U.S. to Sell $70 Billion of Long-Term Securities Next WeekKasia Klimasinska
The U.S. Treasury Department kept quarterly sales of longer-term notes and bonds unchanged at $70 billion and signaled it may make “modest” reductions in coupon auction sizes as the nation’s fiscal outlook improves.
Stronger revenue and a smaller projected budget deficit suggest the U.S. will be overfunded this fiscal year, said a Treasury official who spoke to reporters on condition of not being further identified. The department is waiting for a few more months of data during tax-filing season before making any cuts in longer-term debt sales, the official said.
“Odds are we might get some auction cuts next quarter,” said Gennadiy Goldberg, a U.S. strategist at TD Securities USA LLC in New York. “The improvement in Treasury finances, increased revenues and more certainty for them on the budget would clear the way for them to actually start cutting auction sizes.”
The U.S. budget deficit this year will be the smallest as a share of the economy since 2007 as stronger growth boosts tax revenue, the Congressional Budget Office said yesterday. The projected shortfall will be 3 percent of gross domestic product, down from 9.8 percent of GDP in 2009, which was the widest in records dating back to 1974, the agency said.
In a statement today in Washington, the Treasury said it will sell $30 billion in three-year notes on Feb. 11, $24 billion in 10-year notes on Feb. 12 and $16 billion in 30-year bonds on Feb. 13. The auctions will raise about $9.2 billion of new cash, it said.
The balance of the government’s financing needs are met with weekly bill auctions, cash management bills, monthly note and bond auctions, and sales of inflation-protected and floating-rate securities.
“Treasury intends to maintain coupon issuance sizes at current levels over the coming quarter,” the department said in the statement, referring to sales of notes and bonds. “In light of the improving fiscal outlook, however, Treasury will continue to monitor projected financing needs and will consider further modest reductions in coupon auction sizes.”
The Treasury Borrowing Advisory Committee of the Securities Industry and Financial Markets Association, in a letter to Treasury Secretary Jacob J. Lew today, said coupon reduction should be focused on two- and three-year notes, “potentially beginning in the April-to-June 2014 quarter.”
After considering changes to sales of five-year Treasury Inflation-Protected Securities, or TIPS, the department said it will maintain the schedule “until further notice.”
The department weighed changing five-year TIPS sales to make auctions smaller and more frequent to improve liquidity while lowering the cost of debt funding.
Today the Treasury said it will maintain gross TIPS issuance for 2014. Inflation-indexed notes pay interest at lower rates than nominal Treasuries on a principal amount that’s linked to the Labor Department’s consumer price index.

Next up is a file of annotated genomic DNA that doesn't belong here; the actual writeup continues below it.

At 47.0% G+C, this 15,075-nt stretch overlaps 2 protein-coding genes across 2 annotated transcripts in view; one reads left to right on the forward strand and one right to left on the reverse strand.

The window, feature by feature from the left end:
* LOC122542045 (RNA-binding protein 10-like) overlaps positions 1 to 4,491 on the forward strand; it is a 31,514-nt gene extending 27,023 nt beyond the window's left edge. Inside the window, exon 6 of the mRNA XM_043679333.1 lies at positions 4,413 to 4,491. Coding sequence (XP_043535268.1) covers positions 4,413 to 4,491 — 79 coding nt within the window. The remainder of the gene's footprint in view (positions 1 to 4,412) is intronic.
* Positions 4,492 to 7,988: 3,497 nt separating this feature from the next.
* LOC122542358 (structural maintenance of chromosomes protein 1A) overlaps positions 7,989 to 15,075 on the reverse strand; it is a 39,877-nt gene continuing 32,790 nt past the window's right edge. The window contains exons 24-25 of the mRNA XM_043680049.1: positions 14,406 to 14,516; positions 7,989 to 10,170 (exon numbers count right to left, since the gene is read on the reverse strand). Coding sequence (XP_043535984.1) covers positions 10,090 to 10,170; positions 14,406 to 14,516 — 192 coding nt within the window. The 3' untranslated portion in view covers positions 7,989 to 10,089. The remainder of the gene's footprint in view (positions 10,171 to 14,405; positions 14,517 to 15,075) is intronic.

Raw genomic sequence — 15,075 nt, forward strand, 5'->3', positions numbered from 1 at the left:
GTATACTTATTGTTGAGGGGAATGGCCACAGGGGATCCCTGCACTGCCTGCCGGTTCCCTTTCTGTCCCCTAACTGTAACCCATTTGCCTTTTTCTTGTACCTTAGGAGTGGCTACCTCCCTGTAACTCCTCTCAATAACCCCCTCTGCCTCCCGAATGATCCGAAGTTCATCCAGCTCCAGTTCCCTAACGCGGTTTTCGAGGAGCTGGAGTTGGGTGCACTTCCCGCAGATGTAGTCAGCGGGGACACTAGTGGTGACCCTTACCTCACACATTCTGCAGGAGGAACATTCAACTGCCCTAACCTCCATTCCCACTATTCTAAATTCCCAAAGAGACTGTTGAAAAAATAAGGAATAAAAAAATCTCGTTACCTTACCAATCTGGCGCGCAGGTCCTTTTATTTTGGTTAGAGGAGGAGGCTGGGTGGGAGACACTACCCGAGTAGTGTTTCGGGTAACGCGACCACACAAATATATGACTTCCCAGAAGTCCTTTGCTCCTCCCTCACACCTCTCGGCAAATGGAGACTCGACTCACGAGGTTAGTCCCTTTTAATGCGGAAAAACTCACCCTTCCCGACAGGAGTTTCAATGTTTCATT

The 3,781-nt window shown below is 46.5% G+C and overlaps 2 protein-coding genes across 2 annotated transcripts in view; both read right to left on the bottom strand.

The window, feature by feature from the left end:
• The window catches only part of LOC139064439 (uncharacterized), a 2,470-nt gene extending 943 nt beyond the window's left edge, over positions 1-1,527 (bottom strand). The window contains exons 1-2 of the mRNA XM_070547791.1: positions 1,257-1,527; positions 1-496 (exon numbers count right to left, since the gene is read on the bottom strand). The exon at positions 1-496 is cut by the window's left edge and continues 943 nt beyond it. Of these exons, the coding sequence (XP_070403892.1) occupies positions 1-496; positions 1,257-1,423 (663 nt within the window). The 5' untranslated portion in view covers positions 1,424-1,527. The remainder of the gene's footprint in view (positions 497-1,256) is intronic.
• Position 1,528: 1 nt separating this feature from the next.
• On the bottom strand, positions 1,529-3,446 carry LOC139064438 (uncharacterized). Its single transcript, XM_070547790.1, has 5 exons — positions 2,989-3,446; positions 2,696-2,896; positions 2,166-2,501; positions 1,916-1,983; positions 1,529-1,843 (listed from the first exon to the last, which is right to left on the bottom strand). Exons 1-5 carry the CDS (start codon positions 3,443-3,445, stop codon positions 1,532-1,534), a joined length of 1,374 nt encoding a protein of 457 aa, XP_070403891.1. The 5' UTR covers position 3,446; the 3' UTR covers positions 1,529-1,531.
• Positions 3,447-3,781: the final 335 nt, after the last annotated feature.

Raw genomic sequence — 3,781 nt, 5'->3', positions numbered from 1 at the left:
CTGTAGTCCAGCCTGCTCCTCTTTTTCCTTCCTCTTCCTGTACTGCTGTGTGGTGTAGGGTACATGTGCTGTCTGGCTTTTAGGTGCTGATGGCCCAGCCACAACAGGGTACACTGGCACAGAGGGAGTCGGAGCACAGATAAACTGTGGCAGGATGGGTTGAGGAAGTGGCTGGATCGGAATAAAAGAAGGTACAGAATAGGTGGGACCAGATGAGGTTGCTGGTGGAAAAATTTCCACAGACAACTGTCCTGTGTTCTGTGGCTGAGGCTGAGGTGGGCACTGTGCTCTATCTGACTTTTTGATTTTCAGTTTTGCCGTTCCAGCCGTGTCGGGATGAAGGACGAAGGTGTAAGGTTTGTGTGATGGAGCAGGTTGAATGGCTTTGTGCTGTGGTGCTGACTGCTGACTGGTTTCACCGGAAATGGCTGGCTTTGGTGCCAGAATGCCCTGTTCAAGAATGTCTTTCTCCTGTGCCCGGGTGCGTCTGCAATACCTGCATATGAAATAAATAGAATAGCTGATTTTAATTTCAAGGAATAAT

The Treasury’s debt management is clouded by a congressional debate over the federal debt ceiling, which is suspended through Feb. 7. If it’s not raised or suspended again by that day, the department will have to use extraordinary accounting measures to extend its borrowing authority.
“Based on our best and most recent information, we believe that Treasury is likely to exhaust extraordinary measures in late February,” the department said in the statement today.
Earlier this week, the Treasury said it plans to borrow $19 billion more this quarter than previously estimated because of a higher forecast cash balance at the end of March.
Issuance of net marketable debt will be $284 billion in the January-to-March period, compared with $265 billion forecast on Nov. 4. The Treasury expects an end-of-March cash balance of $130 billion.
Next quarter, the department said it plans to pay down $40 billion of debt, benefiting from higher budget revenue and anticipating narrowing fiscal deficits. That would be the biggest paydown since the second quarter of 2007.
The Treasury’s first sale of floating-rate notes on Jan. 29 was met with robust demand as investors sought the $15 billion in floating-rate notes as an alternative money-market security.
Reopenings will be issued in a range of $12 billion to $15 billion, the department said today.
The Treasury plans to sell more floating-rate notes in April, July and October, with two reopenings in the subsequent months of each quarter.
The floating-rate note auction “went extremely well” and attracted a “diverse set of buyers,” Matthew Rutherford, the department’s assistant secretary for financial markets, said at a news conference today. While he said the Treasury would be open to the possibility of adding different maturity lengths for floating-rate notes, it’s “not on the agenda right now.”